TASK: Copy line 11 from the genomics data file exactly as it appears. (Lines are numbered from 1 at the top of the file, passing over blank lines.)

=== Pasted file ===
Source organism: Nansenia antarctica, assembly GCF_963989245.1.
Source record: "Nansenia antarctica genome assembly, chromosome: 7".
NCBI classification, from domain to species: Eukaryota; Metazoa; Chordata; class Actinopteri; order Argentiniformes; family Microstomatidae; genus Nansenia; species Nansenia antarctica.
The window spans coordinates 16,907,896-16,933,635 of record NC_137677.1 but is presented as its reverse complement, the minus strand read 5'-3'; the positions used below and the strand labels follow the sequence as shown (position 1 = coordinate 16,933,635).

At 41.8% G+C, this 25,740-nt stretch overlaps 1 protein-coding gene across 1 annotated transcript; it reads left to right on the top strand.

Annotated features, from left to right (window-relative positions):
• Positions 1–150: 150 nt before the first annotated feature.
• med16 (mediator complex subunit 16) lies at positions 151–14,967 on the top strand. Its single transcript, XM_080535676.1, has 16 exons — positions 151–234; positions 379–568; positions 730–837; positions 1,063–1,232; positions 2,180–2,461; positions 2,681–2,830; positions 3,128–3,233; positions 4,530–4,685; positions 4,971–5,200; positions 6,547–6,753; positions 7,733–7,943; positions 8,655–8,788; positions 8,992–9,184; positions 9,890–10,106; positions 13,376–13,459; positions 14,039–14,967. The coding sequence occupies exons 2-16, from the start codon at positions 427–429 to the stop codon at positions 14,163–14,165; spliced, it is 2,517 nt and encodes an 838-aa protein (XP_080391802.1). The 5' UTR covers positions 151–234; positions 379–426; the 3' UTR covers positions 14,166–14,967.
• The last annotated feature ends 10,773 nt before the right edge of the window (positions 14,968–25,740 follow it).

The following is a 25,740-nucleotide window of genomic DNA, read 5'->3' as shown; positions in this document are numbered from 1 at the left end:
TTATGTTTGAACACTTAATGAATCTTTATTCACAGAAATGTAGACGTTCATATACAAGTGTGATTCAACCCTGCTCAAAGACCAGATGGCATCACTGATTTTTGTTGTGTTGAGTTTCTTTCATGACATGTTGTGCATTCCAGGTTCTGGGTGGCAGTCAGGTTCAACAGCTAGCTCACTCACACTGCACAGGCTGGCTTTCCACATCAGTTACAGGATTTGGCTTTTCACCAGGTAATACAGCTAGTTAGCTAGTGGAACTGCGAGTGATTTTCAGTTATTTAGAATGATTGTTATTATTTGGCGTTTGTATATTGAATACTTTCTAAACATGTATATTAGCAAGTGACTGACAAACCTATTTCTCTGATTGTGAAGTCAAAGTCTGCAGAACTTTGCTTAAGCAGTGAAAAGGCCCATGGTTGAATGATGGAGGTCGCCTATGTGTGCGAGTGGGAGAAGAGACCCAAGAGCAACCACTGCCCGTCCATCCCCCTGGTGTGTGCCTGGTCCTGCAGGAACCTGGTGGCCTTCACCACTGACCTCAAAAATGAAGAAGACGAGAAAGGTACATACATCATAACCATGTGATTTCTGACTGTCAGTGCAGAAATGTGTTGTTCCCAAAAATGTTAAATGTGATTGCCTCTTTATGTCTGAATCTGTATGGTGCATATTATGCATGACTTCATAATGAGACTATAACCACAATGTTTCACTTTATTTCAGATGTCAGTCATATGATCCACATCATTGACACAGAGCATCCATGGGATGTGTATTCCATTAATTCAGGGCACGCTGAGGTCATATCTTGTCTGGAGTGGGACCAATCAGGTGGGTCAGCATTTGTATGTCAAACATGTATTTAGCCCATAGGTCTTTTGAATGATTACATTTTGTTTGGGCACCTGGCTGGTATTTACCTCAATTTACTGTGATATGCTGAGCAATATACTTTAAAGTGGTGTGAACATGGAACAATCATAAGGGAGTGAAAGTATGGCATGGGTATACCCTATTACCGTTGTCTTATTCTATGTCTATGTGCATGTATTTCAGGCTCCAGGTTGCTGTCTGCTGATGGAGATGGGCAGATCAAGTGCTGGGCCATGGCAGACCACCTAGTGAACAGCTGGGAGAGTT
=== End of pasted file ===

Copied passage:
TTATGTTTGAACACTTAATGAATCTTTATTCACAGAAATGTAGACGTTCATATACAAGTGTGATTCAACCCTGCTCAAAGACCAGATGGCATCACTGATTTTTGTTGTGTTGAGTTTCTTTCATGACATGTTGTGCATTCCAGGTTCTGGGTGGCAGTCAGGTTCAACAGCTAGCTCACTCACACTGCACAGGCTGGCTTTCCACATCAGTTACAGGATTTGGCTTTTCACCAGGTAATACAGCTAGTTAGCTAGTGGAACTGCGAGTGATTTTCAGTTATTTAGAATGATTGTTATTATTTGGCGTTTGTATATTGAATACTTTCTAAACATGTATATTAGCAAGTGACTGACAAACCTATTTCTCTGATTGTGAAGTCAAAGTCTGCAGAACTTTGCTTAAGCAGTGAAAAGGCCCATGGTTGAATGATGGAGGTCGCCTATGTGTGCGAGTGGGAGAAGAGACCCAAGAGCAACCACTGCCCGTCCATCCCCCTGGTGTGTGCCTGGTCCTGCAGGAACCTGGTGGCCTTCACCACTGACCTCAAAAATGAAGAAGACGAGAAAGGTACATACATCATAACCATGTGATTTCTGACTGTCAGTGCAGAAATGTGTTGTTCCCAAAAATGTTAAATGTGATTGCCTCTTTATGTCTGAATCTGTATGGTGCATATTATGCATGACTTCATAATGAGACTATAACCACAATGTTTCACTTTATTTCAGATGTCAGTCATATGATCCACATCATTGACACAGAGCATCCATGGGATGTGTATTCCATTAATTCAGGGCACGCTGAGGTCATATCTTGTCTGGAGTGGGACCAATCAGGTGGGTCAGCATTTGTATGTCAAACATGTATTTAGCCCATAGGTCTTTTGAATGATTACATTTTGTTTGGGCACCTGGCTGGTATTTACCTCAATTTACTGTGATATGCTGAGCAATATACTTTAAAGTGGTGTGAACATGGAACAATCATAAGGGAGTGAAAGTATGGCATGGGTATACCCTATTACCGTTGTCTTATTCTATGTCTATGTGCATGTATTTCAGGCTCCAGGTTGCTGTCTGCTGATGGAGATGGGCAGATCAAGTGCTGGGCCATGGCAGACCACCTAGTGAACAGCTGGGAGAGTT